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Single-entry visas separate Iranians from their families

Monday, May 9, 2011 | 2:14 p.m. CDT; updated 10:51 p.m. CDT, Monday, May 9, 2011

COLUMBIA — Ali Siavosh-Haghighi spent 10 years without seeing his family in Iran.

A research professor and recent post-graduate student at MU, Siavosh-Haghighi said he could not leave the U.S. risk-free until he had received a green card. Because of a strict visa process, Iranian students who leave the U.S. might not be able to return.

When Siavosh-Haghighi was finally able to go home in 2009, a decade had passed. He said he felt disconnected from his relatives, whom he had communicated with only by phone and Internet.

"It was hard to even recognize my brother," Siavosh-Haghighi, 42, said. His family even kept from him "matters of sorrow" for fear of disrupting his studies.

Iranian students must apply for a new visa each time they re-enter the country, and the visas last only three months, according to the U.S. State Department.

Although they are allowed to stay as long as they are a student — even after the visa has expired — leaving the country can be risky because they might not be able to get back.

Because of the relationship between the U.S. and countries like Iran, he is not alone in this situation.

Along with Cuba, Sudan and Syria, Iran is considered a state sponsor of terrorism, according to the State Department.

There is no Iranian embassy in the U.S. and no American embassy in Iran. For that reason, Iranian students wishing to obtain a U.S. visa are advised to go to Turkey or the United Arab Emirates because consular officials there speak Farsi, said David Currey, director of international student & scholar services at MU.

Students must bring a notice issued by MU that they are eligible for a visa and then submit to a physical interview with a consular official, Currey said. If their request is denied, it is often based on a lack of evidence that they intend to return to their home country, he said.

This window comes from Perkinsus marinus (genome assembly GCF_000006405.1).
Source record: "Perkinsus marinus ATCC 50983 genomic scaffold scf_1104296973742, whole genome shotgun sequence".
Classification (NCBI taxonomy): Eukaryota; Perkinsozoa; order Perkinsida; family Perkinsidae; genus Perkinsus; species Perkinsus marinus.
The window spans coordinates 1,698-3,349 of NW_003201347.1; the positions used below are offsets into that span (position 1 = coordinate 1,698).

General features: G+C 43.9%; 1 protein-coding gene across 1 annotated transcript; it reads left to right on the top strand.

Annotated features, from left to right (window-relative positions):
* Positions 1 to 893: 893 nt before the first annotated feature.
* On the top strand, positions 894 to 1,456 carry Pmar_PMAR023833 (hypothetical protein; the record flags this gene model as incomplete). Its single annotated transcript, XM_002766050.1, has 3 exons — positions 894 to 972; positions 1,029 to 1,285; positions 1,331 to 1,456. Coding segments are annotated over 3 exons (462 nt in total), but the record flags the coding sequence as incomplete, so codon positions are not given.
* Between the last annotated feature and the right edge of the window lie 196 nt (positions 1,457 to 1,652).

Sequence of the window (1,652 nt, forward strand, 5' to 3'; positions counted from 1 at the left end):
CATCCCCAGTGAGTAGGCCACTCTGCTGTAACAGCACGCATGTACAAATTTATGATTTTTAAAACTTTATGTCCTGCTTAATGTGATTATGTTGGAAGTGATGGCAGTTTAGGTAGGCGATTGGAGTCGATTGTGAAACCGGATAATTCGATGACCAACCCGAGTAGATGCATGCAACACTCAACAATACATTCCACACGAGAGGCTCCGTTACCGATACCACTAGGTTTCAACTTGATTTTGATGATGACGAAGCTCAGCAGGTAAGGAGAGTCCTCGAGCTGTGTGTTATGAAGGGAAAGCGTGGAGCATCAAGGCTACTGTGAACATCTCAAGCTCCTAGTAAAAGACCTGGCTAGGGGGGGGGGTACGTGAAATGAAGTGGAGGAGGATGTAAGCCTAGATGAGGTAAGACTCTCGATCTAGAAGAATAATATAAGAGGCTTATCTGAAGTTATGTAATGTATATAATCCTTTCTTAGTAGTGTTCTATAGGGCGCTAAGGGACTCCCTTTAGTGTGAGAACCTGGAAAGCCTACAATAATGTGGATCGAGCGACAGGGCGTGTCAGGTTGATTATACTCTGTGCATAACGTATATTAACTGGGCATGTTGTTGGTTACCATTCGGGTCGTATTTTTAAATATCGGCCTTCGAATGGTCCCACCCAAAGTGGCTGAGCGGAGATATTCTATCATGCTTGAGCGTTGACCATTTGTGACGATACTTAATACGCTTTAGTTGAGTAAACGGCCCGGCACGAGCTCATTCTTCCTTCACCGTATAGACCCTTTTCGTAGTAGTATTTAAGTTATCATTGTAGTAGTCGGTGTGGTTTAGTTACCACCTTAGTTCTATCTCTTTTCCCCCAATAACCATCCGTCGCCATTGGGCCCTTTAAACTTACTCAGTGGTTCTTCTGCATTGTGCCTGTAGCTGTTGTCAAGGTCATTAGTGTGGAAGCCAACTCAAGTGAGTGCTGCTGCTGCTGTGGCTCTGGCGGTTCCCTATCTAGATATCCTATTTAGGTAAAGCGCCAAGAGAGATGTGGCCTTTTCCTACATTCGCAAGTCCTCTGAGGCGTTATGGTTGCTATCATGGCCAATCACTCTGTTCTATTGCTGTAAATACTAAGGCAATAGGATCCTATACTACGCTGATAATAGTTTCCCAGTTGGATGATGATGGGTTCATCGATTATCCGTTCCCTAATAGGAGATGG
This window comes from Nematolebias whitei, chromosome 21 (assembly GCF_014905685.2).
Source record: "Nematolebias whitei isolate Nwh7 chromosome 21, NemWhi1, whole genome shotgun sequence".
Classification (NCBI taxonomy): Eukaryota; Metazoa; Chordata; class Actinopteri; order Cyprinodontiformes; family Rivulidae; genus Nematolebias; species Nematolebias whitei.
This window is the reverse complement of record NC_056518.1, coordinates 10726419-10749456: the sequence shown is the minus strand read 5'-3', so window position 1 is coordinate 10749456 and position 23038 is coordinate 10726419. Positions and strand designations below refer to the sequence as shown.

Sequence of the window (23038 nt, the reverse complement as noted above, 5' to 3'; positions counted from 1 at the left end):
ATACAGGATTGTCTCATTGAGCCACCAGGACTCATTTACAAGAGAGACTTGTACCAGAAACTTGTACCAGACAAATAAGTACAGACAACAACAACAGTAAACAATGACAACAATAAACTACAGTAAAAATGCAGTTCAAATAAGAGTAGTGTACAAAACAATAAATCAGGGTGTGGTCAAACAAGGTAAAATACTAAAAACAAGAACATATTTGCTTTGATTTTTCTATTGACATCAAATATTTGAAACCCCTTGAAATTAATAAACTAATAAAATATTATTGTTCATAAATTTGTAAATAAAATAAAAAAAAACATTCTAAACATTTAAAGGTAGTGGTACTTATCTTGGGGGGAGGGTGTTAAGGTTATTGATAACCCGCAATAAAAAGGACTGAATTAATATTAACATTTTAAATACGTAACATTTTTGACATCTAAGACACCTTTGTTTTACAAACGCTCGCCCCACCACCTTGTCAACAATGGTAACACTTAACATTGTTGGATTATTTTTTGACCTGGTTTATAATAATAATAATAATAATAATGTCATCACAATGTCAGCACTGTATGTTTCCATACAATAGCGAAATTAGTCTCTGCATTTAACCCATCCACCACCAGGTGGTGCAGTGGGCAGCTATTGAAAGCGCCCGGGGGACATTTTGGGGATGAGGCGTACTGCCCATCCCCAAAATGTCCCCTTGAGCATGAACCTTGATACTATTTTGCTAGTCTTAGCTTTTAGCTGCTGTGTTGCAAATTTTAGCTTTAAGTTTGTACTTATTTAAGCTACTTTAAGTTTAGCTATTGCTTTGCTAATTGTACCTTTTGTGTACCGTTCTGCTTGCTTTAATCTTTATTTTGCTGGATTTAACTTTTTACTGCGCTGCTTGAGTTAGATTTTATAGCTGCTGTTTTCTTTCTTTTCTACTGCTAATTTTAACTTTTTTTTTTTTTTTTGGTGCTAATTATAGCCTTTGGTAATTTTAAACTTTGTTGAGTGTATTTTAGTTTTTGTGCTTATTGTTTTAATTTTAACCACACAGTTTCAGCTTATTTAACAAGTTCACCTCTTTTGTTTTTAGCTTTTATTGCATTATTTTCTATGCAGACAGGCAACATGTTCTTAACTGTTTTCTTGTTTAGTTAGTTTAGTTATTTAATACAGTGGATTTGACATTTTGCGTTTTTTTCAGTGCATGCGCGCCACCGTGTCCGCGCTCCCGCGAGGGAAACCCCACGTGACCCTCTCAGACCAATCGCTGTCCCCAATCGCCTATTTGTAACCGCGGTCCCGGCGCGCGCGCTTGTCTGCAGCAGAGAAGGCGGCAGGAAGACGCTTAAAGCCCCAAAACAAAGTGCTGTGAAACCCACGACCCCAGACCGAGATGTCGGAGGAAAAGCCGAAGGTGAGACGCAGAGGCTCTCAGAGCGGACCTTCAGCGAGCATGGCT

The International Center generally advises students to remain here, even if they need to leave the country for important conferences, internships or significant family events, Currey said.

"It's never easy. Those are really difficult conversations," he said. "There are human situations that come up that they have no control over."

Rana Afzali, vice president of the Iranian Student Association, said a friend of hers plans to return home this summer because his father is sick.

"He knows he may not get back," she said. "He thinks family is worth more, so he is taking the risk."

Afzali said she plans to return home next summer, despite the gamble.

"For me, it's hard to be far away for such a long time from my family," she said.

Afzali said even though she is hopeful she will get another visa, applications often take months to clear. That means she might miss part or all of a semester.

Currey said the situation is unlikely to change as long as the relationship between Iran and the U.S. remains bad. Visas are based on reciprocity, so both American visas to Iran and Iranian visas to the U.S. are for a three-month term.

Siavosh-Haghighi and Afzali are hopeful organizations fighting for multiple-entry visas for Iranians will be successful.

"Based on some statistics, Iranians are the highest-educated minority in the U.S., yet they're actually suffering the most," Siavosh-Haghighi said. "We are the casualties of these types of decisions."


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Comments

Alden Greene May 10, 2011 | 3:13 p.m.

The title of this article is misleading. Single-entry visas have nothing to do with separating Iranians from their families. The F-1 visa holder is free to return to his/her family at any time. The student may have a problem getting a new visa and returning to his/her academic program after visiting family, but it is certainly not separating family members.

(Report Comment)
Paul Allaire May 10, 2011 | 3:17 p.m.

That has to be the dumbest statement I have read in a week.

Alden Greene should work for a PR firm and then advance into politics or practice law.

(Report Comment)

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